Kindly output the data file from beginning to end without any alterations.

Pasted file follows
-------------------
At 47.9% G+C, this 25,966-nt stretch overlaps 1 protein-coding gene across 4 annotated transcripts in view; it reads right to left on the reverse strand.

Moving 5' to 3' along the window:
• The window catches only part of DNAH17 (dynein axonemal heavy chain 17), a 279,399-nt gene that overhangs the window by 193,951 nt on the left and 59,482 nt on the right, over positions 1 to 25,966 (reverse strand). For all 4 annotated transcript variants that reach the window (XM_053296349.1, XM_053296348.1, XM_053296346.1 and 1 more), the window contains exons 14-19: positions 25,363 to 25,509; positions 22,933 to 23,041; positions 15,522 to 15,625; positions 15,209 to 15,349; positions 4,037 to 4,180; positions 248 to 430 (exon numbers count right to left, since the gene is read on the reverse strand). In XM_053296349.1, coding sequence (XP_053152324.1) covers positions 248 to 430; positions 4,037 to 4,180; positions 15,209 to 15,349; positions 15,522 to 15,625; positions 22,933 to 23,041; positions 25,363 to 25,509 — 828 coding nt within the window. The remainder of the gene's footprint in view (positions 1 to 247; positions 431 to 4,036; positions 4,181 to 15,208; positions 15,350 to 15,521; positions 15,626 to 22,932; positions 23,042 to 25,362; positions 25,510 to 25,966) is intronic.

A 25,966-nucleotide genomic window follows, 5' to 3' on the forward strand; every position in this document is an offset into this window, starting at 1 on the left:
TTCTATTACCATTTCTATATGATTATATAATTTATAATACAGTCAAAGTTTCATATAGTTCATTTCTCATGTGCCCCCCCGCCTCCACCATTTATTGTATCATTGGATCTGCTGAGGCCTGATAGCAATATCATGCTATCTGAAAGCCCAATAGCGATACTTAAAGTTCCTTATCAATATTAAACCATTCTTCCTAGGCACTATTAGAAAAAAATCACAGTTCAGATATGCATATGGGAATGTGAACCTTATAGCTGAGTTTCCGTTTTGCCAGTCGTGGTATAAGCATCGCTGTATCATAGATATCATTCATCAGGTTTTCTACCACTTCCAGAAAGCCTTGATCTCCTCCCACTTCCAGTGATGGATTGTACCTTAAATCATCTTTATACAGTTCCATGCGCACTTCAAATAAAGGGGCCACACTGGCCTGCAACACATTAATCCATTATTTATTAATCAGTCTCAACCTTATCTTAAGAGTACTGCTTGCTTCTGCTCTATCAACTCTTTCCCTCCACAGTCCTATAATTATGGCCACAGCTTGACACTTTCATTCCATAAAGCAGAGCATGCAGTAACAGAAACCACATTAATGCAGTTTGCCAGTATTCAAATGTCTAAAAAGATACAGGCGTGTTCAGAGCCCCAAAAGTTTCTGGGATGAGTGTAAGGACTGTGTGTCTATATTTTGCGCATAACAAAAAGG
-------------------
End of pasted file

At 47.9% G+C, this 25,966-nt stretch overlaps 1 protein-coding gene across 4 annotated transcripts in view; it reads right to left on the reverse strand.

Moving 5' to 3' along the window:
• The window catches only part of DNAH17 (dynein axonemal heavy chain 17), a 279,399-nt gene that overhangs the window by 193,951 nt on the left and 59,482 nt on the right, over positions 1 to 25,966 (reverse strand). For all 4 annotated transcript variants that reach the window (XM_053296349.1, XM_053296348.1, XM_053296346.1 and 1 more), the window contains exons 14-19: positions 25,363 to 25,509; positions 22,933 to 23,041; positions 15,522 to 15,625; positions 15,209 to 15,349; positions 4,037 to 4,180; positions 248 to 430 (exon numbers count right to left, since the gene is read on the reverse strand). In XM_053296349.1, coding sequence (XP_053152324.1) covers positions 248 to 430; positions 4,037 to 4,180; positions 15,209 to 15,349; positions 15,522 to 15,625; positions 22,933 to 23,041; positions 25,363 to 25,509 — 828 coding nt within the window. The remainder of the gene's footprint in view (positions 1 to 247; positions 431 to 4,036; positions 4,181 to 15,208; positions 15,350 to 15,521; positions 15,626 to 22,932; positions 23,042 to 25,362; positions 25,510 to 25,966) is intronic.

A 25,966-nucleotide genomic window follows, 5' to 3' on the forward strand; every position in this document is an offset into this window, starting at 1 on the left:
TTCTATTACCATTTCTATATGATTATATAATTTATAATACAGTCAAAGTTTCATATAGTTCATTTCTCATGTGCCCCCCCGCCTCCACCATTTATTGTATCATTGGATCTGCTGAGGCCTGATAGCAATATCATGCTATCTGAAAGCCCAATAGCGATACTTAAAGTTCCTTATCAATATTAAACCATTCTTCCTAGGCACTATTAGAAAAAAATCACAGTTCAGATATGCATATGGGAATGTGAACCTTATAGCTGAGTTTCCGTTTTGCCAGTCGTGGTATAAGCATCGCTGTATCATAGATATCATTCATCAGGTTTTCTACCACTTCCAGAAAGCCTTGATCTCCTCCCACTTCCAGTGATGGATTGTACCTTAAATCATCTTTATACAGTTCCATGCGCACTTCAAATAAAGGGGCCACACTGGCCTGCAACACATTAATCCATTATTTATTAATCAGTCTCAACCTTATCTTAAGAGTACTGCTTGCTTCTGCTCTATCAACTCTTTCCCTCCACAGTCCTATAATTATGGCCACAGCTTGACACTTTCATTCCATAAAGCAGAGCATGCAGTAACAGAAACCACATTAATGCAGTTTGCCAGTATTCAAATGTCTAAAAAGATACAGGCGTGTTCAGAGCCCCAAAAGTTTCTGGGATGAGTGTAAGGACTGTGTGTCTATATTTTGCGCATAACAAAAAGG